Is the Nikon D500 relevant for bird & wildlife photography in 2022? Bird & wildlife photography needs gear that’s fast enough to meet challenges. In a world of mirrorless cameras, are DSLR cameras such as the Nikon D500 and Canon 7D Mark II good enough to click sharp pictures of birds and wildlife?
I have a 5-point checklist to decide whether a camera is good enough for wildlife photography and they are, the number of autofocus points, autofocus speed, burst speed, buffer size and image quality.
Now before we talk about each of these in detail, I want to tell you that the camera has excellent build quality. It is weather sealed. So you can use it briefly in light rain, and its’ dust resistant.
If you read the specs, they’ll tell you that this camera has 153 focus points. And that 99 of them are cross type focus points.
But what you should know is that only 55 out of those 153 points are selectable by the user. And only 35 out of those 55 are cross type focus points.
On the other hand the D500’s biggest rival, the Canon 7D Mark II has 66 focus points, all cross type.
Cross type focus points are able to focus faster and more accurately than non-cross type points. You can rely on them to nail focus every single time.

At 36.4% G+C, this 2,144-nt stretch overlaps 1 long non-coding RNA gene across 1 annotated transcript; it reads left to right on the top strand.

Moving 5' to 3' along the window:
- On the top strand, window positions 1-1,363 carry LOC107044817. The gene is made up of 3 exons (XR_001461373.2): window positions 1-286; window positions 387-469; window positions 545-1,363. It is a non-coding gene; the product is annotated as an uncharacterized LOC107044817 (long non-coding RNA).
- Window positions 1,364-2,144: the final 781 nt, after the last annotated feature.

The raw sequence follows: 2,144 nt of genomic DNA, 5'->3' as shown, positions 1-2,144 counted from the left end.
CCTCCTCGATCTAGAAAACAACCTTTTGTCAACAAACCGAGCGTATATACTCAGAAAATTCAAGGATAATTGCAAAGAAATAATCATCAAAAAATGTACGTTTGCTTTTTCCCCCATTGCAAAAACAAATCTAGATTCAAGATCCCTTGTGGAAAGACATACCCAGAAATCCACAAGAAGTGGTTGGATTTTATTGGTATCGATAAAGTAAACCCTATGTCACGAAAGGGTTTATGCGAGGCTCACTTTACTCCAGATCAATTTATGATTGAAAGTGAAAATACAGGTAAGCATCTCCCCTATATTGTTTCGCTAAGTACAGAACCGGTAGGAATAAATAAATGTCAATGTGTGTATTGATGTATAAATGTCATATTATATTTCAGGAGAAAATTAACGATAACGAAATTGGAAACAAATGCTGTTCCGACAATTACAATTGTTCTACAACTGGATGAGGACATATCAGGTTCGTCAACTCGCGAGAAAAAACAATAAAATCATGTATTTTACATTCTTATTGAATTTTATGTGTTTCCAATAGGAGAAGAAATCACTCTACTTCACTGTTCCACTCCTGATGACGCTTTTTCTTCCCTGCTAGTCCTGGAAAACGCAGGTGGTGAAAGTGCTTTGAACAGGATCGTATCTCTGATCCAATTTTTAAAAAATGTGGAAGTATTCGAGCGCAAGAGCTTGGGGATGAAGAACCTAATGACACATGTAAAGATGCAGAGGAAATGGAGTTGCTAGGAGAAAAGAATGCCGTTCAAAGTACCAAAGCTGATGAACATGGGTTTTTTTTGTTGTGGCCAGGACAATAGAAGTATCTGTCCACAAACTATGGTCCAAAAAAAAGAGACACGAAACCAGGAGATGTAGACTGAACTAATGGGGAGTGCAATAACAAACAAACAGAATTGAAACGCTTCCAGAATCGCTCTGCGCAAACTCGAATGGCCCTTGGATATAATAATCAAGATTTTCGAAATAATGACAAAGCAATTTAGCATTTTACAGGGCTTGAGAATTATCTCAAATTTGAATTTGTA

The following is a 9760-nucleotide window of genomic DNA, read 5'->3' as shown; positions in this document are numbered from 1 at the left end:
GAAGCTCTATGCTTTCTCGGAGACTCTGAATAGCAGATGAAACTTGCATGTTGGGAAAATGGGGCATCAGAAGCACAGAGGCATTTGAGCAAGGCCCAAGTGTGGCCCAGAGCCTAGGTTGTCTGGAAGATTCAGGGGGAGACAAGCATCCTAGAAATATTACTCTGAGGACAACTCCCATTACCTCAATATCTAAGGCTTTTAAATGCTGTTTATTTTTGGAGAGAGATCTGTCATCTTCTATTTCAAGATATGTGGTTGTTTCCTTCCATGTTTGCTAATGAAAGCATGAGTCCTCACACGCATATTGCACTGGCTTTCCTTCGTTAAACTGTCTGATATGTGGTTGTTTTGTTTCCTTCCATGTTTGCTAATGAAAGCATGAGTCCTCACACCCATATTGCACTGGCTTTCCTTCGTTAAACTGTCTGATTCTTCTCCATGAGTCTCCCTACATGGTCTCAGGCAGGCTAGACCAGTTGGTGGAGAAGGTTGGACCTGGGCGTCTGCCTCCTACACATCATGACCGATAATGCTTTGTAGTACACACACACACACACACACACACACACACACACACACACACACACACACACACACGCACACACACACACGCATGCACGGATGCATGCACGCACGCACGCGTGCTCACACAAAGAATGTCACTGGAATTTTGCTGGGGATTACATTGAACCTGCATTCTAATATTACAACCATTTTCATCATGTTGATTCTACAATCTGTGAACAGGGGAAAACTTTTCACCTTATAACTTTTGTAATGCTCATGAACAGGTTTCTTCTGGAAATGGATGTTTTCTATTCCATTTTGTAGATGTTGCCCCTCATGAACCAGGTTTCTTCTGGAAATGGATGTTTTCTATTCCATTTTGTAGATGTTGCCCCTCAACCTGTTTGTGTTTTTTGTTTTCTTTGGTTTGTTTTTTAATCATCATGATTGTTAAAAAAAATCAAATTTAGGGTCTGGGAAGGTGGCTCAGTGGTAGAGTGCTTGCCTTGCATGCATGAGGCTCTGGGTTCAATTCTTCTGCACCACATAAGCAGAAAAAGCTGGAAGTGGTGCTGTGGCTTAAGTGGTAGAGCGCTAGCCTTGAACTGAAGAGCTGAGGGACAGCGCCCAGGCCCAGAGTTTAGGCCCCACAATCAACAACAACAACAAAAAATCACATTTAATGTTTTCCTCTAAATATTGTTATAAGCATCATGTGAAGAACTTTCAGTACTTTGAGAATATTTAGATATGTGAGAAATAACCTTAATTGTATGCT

I always choose my autofocus area as “single point”, and select the relevant point where I want maximum sharpness. I align that focus point with the eye of the subject.
You must also know that the focus points on the D500 that fall along the rule of thirds are not cross type. Which is a bummer when I want to align something along the thirds. But it’s not always that the eye of the bird needs to be along the thirds. And even though there are no cross type focus points at the thirds, we have non-cross type points there. That’s better than no focus points at all.
The autofocus speed is fast. With some practice, you should be able to nail focus on your subjects even in challenging situations.
The camera has a 20.9 megapixel sensor. And can click 10 frames per second which is exceptional.
It has a buffer size of 200 RAW images. So as long as you have a fast enough card, which you should when clicking wildlife, your camera shouldn’t slow down because its buffer is full.
When clicking pictures of birds in flight, for example, we need shutter speeds in excess of 1/2000th of a second, sometimes even 1/4000th. That means higher ISO values. The image quality is exceptional, even at 1600 ISO.
The Nikon D500 camera checks all boxes and that’s why it’s still one of the best cameras you can lay your hands on, even in 2022.
The thing that makes it most appealing is the Nikon 200-500 mil lens. This lens has a fixed maximum aperture value of 5.6 through the entire range of focal lengths. The 500 mil focal length is extremely essential when clicking pictures of birds. Canon, unfortunately never considered providing an affordable 500 mil lens for DSLR cameras whereas Nikon offers two, the 200-500 and the 500 5.6 prime lens.
But the Canon 100-400 Mark II lens is much smaller and lighter, ideal for jeep safaris if you’re going to click tigers, leopards, rhinos, and other mammals.
Please see www.girishmenon.com to know more about the bird and wildlife photography workshops and tours that I teach and organise